What did the project achieve?
“When we first started this project, treating craniosynostosis seemed a long way off – but we’ve now made real progress towards our goal of developing a new drug treatment that can help reduce the impact of this disease on children’s lives,” says Dr Dagan Jenkins of the UCL Great Ormond Street Institute of Child Health. “We hope the approach will ultimately help reduce the need for repeat surgery and improve the appearance of the head.”
Around 350 children are born with craniosynostosis every year in the UK. Their bones in the skull fuse together too early, causing an abnormally shaped head and leaving no room for their brain to grow. Surgeons try to correct this by creating new gaps, but unfortunately, these can join back together and children will often need to undergo follow-up operations.
Dr Jenkins’ team has investigated whether applying an existing drug to the site of surgery can help prevent the skull bones from re-fusing. Their first task involved developing a new material that can be applied to the surgical wound like a plaster, which has been shown to deliver the drug at suitable concentrations over a period of three months only to where it’s needed – avoiding the risk of potential side effects.
“This is an important step as the drug will need to exert long-lasting effects at the site of surgery to work,” says Dr Jenkins. “We’ve also demonstrated that applying the drug-soaked material can prevent craniosynostosis on skull tissue from a laboratory model grown in a dish.”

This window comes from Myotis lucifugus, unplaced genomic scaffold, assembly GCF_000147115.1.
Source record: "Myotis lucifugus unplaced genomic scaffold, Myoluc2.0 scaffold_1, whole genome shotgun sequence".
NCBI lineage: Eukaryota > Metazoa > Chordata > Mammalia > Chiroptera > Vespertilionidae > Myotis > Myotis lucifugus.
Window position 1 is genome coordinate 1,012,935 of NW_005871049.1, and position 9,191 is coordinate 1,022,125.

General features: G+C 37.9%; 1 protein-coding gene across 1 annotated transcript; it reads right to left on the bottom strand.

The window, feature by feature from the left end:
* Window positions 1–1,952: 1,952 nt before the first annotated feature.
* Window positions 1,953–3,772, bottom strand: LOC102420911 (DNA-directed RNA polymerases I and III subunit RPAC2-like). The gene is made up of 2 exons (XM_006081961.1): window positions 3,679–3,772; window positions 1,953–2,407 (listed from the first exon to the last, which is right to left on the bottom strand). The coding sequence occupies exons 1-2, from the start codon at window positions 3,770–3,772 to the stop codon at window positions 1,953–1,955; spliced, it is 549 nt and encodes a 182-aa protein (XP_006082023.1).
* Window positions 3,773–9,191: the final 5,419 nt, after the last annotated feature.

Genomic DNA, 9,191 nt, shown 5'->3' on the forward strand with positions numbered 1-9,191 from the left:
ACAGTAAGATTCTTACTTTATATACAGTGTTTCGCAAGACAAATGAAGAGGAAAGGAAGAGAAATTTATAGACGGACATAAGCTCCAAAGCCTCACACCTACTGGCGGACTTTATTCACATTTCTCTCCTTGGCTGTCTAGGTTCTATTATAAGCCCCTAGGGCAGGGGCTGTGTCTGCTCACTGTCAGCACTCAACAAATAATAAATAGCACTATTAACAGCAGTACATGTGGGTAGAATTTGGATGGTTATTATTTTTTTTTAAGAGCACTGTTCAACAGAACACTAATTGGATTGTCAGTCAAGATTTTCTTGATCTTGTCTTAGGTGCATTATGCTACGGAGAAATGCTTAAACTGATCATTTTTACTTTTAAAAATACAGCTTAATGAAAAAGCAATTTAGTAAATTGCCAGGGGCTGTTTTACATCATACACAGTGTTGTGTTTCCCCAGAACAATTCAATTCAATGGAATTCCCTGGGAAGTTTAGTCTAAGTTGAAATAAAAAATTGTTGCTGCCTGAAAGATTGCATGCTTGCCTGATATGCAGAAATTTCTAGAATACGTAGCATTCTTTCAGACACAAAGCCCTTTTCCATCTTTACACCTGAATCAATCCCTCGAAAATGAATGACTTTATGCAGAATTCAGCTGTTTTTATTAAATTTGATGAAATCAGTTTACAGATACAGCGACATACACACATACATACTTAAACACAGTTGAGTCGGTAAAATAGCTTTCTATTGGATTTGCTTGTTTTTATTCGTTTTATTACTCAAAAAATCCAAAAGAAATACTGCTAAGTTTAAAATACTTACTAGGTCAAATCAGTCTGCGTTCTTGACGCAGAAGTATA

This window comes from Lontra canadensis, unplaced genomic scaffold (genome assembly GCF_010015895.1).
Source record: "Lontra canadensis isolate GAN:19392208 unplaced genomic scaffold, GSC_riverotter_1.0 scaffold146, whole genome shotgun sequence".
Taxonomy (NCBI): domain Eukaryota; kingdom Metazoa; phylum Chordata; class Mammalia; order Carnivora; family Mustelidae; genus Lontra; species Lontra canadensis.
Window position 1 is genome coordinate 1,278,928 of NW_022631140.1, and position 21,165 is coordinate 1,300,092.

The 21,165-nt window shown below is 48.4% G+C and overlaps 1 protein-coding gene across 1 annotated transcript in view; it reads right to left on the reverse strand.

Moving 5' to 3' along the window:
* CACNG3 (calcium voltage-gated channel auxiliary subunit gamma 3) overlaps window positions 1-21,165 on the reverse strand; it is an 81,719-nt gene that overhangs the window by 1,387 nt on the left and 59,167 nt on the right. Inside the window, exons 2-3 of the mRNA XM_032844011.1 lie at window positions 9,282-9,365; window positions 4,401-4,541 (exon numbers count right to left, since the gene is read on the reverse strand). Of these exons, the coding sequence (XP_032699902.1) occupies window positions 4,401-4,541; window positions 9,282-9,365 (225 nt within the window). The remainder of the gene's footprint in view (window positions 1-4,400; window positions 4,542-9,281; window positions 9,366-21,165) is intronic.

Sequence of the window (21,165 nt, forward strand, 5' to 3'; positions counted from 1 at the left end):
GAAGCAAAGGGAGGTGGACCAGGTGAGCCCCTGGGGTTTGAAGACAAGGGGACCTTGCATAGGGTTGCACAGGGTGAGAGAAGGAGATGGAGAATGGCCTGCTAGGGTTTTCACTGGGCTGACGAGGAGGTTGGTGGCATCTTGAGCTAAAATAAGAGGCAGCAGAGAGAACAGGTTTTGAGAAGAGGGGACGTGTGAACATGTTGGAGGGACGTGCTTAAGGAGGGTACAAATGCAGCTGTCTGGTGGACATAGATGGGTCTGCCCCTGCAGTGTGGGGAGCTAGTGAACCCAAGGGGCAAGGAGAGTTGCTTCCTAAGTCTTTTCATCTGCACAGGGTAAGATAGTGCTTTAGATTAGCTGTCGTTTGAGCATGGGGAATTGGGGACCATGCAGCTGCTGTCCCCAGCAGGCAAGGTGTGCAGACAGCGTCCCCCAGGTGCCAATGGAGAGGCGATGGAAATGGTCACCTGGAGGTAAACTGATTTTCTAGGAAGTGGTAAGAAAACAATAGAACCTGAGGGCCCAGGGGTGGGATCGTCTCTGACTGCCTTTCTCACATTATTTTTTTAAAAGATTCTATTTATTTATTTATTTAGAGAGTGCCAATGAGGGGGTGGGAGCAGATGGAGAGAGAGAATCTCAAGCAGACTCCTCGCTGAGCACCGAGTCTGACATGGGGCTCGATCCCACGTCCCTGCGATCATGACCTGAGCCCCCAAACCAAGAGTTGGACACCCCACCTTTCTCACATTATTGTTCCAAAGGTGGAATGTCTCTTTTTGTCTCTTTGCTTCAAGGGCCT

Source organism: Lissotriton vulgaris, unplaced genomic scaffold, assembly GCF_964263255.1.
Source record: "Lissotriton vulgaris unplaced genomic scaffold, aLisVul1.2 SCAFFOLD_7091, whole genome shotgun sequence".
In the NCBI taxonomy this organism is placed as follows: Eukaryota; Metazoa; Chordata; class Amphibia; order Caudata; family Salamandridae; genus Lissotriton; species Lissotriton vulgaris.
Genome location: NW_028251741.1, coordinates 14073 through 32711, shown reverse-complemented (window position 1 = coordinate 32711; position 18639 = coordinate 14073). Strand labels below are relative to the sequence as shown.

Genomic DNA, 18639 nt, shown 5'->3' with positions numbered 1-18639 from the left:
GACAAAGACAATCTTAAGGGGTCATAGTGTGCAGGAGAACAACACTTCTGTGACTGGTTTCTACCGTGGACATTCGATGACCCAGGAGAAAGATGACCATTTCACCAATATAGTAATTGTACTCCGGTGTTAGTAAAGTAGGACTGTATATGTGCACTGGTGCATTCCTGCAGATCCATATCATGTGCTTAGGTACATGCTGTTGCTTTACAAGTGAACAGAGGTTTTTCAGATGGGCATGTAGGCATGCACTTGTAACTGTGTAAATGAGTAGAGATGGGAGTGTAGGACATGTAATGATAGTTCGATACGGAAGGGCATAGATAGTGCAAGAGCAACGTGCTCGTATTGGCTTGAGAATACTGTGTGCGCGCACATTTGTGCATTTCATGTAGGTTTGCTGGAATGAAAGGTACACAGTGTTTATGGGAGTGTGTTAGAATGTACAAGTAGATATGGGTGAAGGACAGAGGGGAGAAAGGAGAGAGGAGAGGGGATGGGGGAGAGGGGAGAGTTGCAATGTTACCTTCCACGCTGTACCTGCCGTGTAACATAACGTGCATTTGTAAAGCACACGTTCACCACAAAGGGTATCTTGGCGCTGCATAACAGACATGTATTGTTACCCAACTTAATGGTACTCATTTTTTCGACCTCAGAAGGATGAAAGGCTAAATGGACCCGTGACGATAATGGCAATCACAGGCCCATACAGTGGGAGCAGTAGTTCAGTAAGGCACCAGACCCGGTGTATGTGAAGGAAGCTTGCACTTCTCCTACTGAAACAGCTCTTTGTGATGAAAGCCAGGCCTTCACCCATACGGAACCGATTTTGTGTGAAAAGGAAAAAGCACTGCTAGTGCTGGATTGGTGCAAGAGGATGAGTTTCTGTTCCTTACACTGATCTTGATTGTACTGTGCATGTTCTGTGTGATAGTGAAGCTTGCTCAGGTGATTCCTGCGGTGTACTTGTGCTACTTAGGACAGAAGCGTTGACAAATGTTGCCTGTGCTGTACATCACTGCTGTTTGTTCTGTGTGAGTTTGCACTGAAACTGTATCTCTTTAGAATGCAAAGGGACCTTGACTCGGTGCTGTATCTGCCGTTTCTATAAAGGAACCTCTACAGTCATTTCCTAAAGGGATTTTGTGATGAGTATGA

In further laboratory experiments to investigate whether the drug also works on human cells, the researchers have tested the drug-soaked material on cells derived from small pieces of tissue collected from 21 children undergoing surgery for craniosynostosis.
“Remarkably, we found it was possible to encourage these cells to form new bone – mirroring the process of skull re-fusion that happens after surgery in these children,” says Dr Jenkins. “We showed that we could slow down this process using the drug-soaked material.”
The team has also developed another laboratory model for craniosynostosis, showing that small gaps created in a skull bone through surgery can repair themselves in three weeks.